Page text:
Home > Uncategorized > DDS provider head trying to raise the alarm about direct-care staffing shortage

DDS provider head trying to raise the alarm about direct-care staffing shortage

Shannon Guenette, who heads a corporate agency that runs group homes funded by the Department of Developmental Services (DDS), is trying to get state lawmakers and policy makers to understand the impact the COVID crisis has had on direct care staffing in her agency’s residences.

She is facing a staffing shortage that appears to be afflicting the entire DDS system, yet legislative leaders don’t appear to be aware of it. And DDS Commissioner Jane Ryder confirmed in an email to two COFAR members only late last week that the staffing shortage is a “severe” problem affecting “all of our agencies.”

Guenette,  who is the executive director of Almadan, Inc., which operates three DDS-funded and two Department of Mental Health-funded group homes in western Massachusetts, maintained that, “This isn’t a situation where we can turn grills off at night. My fear is we’re going to hit a breaking point if something doesn’t change soon.

“It’s a heavy weight on our team,” she added. “We have concerns for staff burnout, and worry what will happen if the staff shortage continues.”

The irony is that the state received $5.3 billion earlier this year under the federal American Rescue Plan Act (ARPA). Of that amount, some $500 million can be spent on DDS and other Home and Community Based Services (HCBS). The ARPA is one of the federal stimulus bills passed last spring.

The ARPA funding is earmarked, among other things, for higher pay to at least temporarily recruit new direct care workers.

Yet, Guenette said, even though she understands the federal Centers for Medicare and Medicaid Services has approved the state’s plan for spending the ARPA funding, the money still hasn’t been distributed to DDS group home providers. She said she was told at one point that the ARPA funds might be distributed by late fall. The delay won’t help the current critical need, she said.

In addition to the ARPA funds, the state began the current fiscal year in July with a projected $4.2 billion budget surplus. Yet the money is not reaching direct-care workers.

Guenette said Almadan’s total staff, which is normally around 100 full-time and part-time workers, is now down to 65 employees. Almadan provides residential, shared living, and individual support services, and some of its programs are more than 40 percent vacant in terms of staff.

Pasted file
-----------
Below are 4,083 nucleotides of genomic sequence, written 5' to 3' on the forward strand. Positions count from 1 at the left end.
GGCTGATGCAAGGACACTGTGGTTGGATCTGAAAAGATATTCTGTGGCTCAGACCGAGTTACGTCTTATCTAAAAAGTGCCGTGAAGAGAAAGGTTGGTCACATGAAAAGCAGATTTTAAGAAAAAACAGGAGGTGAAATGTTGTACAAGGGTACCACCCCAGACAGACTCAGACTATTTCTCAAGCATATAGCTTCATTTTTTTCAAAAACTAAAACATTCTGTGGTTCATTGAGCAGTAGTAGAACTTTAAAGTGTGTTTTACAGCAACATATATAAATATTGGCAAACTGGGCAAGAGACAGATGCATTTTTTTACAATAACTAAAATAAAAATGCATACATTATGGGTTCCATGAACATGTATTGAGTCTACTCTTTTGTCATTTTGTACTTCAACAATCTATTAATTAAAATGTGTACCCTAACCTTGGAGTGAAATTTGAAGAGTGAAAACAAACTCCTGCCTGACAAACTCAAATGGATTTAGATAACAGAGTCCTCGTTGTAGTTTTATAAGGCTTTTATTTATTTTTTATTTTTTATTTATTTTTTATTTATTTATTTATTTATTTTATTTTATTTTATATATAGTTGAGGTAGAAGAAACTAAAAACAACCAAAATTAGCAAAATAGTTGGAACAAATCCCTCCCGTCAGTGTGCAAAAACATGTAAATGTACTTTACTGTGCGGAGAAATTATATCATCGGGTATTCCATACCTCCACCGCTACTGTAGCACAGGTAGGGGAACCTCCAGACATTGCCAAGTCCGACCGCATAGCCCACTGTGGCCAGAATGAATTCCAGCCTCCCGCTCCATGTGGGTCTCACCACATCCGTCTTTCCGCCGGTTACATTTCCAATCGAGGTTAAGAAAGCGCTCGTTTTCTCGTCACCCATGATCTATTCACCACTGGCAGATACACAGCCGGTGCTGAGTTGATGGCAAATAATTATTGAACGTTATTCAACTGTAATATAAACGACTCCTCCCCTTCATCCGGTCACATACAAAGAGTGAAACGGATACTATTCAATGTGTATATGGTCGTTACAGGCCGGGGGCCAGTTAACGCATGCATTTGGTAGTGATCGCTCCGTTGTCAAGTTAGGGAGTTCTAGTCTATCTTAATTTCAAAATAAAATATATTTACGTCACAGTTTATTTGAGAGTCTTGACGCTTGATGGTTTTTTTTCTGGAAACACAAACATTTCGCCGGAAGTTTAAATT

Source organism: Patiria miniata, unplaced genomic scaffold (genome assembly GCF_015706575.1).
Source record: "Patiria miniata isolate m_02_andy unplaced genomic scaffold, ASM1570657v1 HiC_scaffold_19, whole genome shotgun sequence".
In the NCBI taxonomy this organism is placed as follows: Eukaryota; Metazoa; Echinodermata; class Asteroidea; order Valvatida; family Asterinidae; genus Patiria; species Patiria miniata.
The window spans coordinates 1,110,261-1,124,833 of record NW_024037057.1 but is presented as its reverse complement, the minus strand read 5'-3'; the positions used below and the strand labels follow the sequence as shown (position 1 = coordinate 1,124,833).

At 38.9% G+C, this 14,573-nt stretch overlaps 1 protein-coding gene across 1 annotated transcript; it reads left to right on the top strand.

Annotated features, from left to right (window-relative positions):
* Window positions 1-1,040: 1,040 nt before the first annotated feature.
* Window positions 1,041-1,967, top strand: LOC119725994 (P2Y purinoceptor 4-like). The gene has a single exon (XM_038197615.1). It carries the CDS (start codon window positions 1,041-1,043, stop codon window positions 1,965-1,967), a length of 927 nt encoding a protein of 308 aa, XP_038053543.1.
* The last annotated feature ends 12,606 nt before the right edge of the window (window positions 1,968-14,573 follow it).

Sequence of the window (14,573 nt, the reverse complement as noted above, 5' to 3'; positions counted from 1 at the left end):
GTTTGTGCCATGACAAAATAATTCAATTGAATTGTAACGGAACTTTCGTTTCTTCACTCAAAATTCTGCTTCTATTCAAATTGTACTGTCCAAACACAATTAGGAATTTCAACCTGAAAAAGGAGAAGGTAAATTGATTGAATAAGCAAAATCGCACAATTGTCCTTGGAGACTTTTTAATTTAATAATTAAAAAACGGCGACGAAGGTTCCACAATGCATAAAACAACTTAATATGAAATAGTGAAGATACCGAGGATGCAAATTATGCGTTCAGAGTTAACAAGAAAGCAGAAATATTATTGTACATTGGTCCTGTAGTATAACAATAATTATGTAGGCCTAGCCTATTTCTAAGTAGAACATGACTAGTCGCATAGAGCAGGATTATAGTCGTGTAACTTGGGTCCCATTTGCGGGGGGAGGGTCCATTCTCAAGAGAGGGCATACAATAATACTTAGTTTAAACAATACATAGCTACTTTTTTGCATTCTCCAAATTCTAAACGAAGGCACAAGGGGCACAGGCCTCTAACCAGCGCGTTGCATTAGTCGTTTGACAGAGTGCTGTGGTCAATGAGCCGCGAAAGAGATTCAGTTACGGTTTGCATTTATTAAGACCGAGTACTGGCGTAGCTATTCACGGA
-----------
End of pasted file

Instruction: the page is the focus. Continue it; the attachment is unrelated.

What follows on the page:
Low wages have forced many direct care staff to work for multiple providers to earn a living, Guenette said. She said raising wages could help in hiring staff with more experience or passion in the field. Some staff have in fact left to accept higher paying positions in other fields.

DDS commissioner only now commenting on staffing problem

Ed and Gail Orzechowski, who are COFAR members, wrote last week to DDS Commissioner Ryder about the Almadan staffing problem. Gail’s sister, Carol, is a longtime resident of one of Almadan’s group homes in Pelham.

In an emailed response to the Orzechowskis on Friday, Ryder she she is “well aware of the severe staffing shortage all of our agencies are experiencing. It is a great concern to all of us. “

Ryder added that the administration is “in the process of getting the ARPA funds out to our agencies, but unfortunately it will take some time.”  She said the funds  will be retroactive to July 1.

Guenette noted that even though the funds will be retroactive, they are intended to be provided only through December of this year, and thus will only be “a temporary fix for a much larger problem.”

Ryder’s email is the first acknowledement she has made, that we are aware of, of the staffing shortage. Neither Ryder nor state Health and Human Services Secretary Marylou Sudders ever responded to our request in mid-July for comment when we first heard reports of a DDS staffing shortage.

In response to a follow-up email on Wednesday of this week from the Orzechowskis, state Senator Joanne Comerford said she planned  to contact Ryder about the staffing and ARPA funding situations. “ARPA funding is moving through MA — albeit more slowly than I’d like,” Comerford stated.

Legislative leaders don’t see a need for hurry